In her conversation with us about her history and culture, Ms. Martinez demonstrated that she is a true daughter of freedom, in the tradition of the Afro-Caribbeans on St. Vincent Island that William Young described some 250 years earlier. This spirit of freedom rang out when she described the process whereby her ancestors we exiled by the British to Honduras in 1796. In her own words:

The British decided “we will finally get rid of these people.” So they brought along 10 ships, boarded the Garifuna on the ships, and headed for the Bay Islands of Honduras, the only British territory in the Honduras, which was otherwise a Spanish territory. . . . again, we were a free people; we love freedom, and we love to fight for it too. . . . And hence the British and the Europeans really don’t like the Garifuna people, because as slaves would flee away from their sugar plantations, they would find their way into the Garifuna population, that would then give them some kind of semblance of peace and safety. . . . 

In response to a student question about Garifuna religion, Ms. Martinez said her ancestors “weren’t religious; we were spiritual.” While many who practice a specific religion would say they are also spiritual, her statement is another aspect of the Garifuna determination to be free–in this case from the Catholicism imposed on much of Central America by the Spanish in the 17th and 18th centuries, and then the Protestantism imposed by the British during their occupation of Belize. She described Garifuna spirituality this way:

Our spirituality has two dimensions. First, we live together, as a community. “I for you. You for me.” We take care of each other. We live communally; we have relatives, friends; their children are our children. And vice versa. . . . And then the second aspect of our spirituality is the idea that we say our ancestral spirits, those who have passed, they have just transitioned. So while they are not here with us in flesh, they are here with us in spirit. So often they come to us like a voice in our head, guiding us, showing us the way.  . . . We keep in communion with them. We also have spiritual healers, . . . . different ranks in the spiritual community; the high priest, the Buyei [shaman] that could be a male or female; they would translate messages from those in the spiritual world in Belize to those who are living. So, it’s reciprocal; we take care of the souls of those who have passed, and they take care of us. . . . These are instructions they can give us by way of dreams, by way of just a voice coming to you.

Admittedly, the spiritual practices of the Garifuna reflect the complexities of the African diaspora–especially the ways in which contact with European religions left their mark. As Paul C. Johnson has written,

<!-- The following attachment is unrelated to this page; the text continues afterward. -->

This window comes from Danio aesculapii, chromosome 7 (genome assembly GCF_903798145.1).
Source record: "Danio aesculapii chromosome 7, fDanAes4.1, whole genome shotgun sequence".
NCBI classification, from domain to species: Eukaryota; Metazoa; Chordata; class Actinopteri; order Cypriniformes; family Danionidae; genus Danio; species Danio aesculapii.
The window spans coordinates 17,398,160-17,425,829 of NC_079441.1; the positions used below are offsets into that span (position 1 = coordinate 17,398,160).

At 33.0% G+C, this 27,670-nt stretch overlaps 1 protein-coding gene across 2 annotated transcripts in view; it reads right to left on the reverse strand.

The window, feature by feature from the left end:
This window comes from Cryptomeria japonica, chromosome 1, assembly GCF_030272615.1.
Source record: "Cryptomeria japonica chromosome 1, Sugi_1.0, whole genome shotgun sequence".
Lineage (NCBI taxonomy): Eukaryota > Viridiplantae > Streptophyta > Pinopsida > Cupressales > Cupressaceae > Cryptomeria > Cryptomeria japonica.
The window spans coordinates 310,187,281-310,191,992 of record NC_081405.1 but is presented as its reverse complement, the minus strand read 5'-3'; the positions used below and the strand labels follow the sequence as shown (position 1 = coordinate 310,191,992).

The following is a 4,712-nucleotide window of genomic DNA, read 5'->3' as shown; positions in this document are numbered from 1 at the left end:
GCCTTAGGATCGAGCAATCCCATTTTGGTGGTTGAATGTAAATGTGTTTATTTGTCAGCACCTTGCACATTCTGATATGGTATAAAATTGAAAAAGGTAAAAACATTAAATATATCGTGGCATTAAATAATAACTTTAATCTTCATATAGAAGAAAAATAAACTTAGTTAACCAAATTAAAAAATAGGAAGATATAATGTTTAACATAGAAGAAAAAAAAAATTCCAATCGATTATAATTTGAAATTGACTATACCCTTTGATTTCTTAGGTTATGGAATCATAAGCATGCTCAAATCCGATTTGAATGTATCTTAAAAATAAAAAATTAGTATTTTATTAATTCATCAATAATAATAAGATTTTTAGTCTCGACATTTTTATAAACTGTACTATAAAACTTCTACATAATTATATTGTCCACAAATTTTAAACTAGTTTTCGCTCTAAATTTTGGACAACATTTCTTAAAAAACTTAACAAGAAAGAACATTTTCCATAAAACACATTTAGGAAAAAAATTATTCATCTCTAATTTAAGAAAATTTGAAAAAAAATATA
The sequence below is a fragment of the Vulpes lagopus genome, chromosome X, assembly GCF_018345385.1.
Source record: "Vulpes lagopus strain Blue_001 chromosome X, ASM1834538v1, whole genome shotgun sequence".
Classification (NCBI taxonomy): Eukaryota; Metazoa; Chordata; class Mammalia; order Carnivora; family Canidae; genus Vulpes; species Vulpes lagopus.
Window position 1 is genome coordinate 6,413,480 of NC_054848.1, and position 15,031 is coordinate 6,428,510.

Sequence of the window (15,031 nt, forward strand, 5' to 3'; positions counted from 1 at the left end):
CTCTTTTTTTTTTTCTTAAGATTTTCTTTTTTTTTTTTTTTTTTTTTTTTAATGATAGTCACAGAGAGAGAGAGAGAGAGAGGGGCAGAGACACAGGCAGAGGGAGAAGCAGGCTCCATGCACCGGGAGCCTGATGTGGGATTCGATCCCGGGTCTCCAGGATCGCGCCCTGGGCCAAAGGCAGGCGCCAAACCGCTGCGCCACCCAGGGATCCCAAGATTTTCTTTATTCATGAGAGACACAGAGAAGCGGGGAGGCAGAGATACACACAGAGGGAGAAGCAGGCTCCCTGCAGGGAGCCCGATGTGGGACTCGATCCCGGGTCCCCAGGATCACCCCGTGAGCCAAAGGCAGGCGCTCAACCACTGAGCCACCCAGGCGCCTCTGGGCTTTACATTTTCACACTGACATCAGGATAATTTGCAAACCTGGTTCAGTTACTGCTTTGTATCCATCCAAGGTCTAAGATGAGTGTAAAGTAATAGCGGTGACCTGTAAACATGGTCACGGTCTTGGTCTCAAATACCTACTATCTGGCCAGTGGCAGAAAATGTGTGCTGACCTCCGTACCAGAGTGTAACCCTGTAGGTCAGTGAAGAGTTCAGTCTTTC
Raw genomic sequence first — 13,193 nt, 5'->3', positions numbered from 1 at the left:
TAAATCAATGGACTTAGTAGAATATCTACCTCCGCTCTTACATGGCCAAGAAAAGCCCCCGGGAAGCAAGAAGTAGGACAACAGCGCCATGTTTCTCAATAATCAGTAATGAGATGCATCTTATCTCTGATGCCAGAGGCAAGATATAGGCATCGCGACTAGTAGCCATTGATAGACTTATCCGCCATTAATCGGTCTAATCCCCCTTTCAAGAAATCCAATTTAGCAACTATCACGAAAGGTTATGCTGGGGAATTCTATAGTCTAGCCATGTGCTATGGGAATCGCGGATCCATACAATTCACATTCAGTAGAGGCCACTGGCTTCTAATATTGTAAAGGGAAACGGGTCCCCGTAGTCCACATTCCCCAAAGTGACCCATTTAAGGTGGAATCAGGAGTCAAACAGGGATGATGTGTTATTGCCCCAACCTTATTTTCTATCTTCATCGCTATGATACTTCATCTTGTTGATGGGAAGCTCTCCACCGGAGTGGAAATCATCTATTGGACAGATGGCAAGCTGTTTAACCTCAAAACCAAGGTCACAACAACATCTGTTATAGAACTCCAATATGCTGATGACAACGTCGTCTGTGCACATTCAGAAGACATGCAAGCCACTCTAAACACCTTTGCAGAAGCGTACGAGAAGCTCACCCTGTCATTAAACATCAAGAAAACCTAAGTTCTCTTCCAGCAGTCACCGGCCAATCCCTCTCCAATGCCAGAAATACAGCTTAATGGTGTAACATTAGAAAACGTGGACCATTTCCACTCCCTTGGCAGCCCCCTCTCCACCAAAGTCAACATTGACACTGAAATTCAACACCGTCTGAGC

We can characterize nineteenth-century Black Carib religion as composed of elements of folk Catholicism—the appeal to diverse saints in the form of miniature icons and the attention to godparenthood and baptism, but rarely to rituals of marriage or the Eucharist— embedded within and intertwined with indigenous practices focused on singing, dancing and feasting with ancestors who proffered powers of protection, cure, success, and fecundity. To these were assimilated possible new influences from the Haitians in Trujillo . . . and from anglophone blacks of the British Caribbean, like the practice of Obeah. (p. 85)

But Ms. Martinez emphasized that “religion,” specifically forms of Christianity imposed by European colonizers, has tried to eradicate Garifuna forms of spiritual practice. She noted that British colonizers taught Garifuna not to listen to such spirit voices, to interpret them as a symptom of mental illness, or as evil:

Because many times, because of religion, we have not known how to deal with [spirit voices], and as such we have been misinterpreted as being crazy. But if you know how to deal with it, you can get much more . . . out of it. . . . But again, having been  miseducated, having adopted Catholicism and religion, it has taught us that much of what has to do with our spirituality is demonic. So many have abandoned our spirituality. But when you do [embrace spirituality], you get to realize it is your strength. . . . and the reason it has been demonized.”

As all of her remarks made clear, Ms. Martinez is channeling the voice of her ancestors–carrying on a spirit of anti-colonial resistance that has characterized the Garifuna people ever since they declared themselves free on the shores of St. Vincent Island.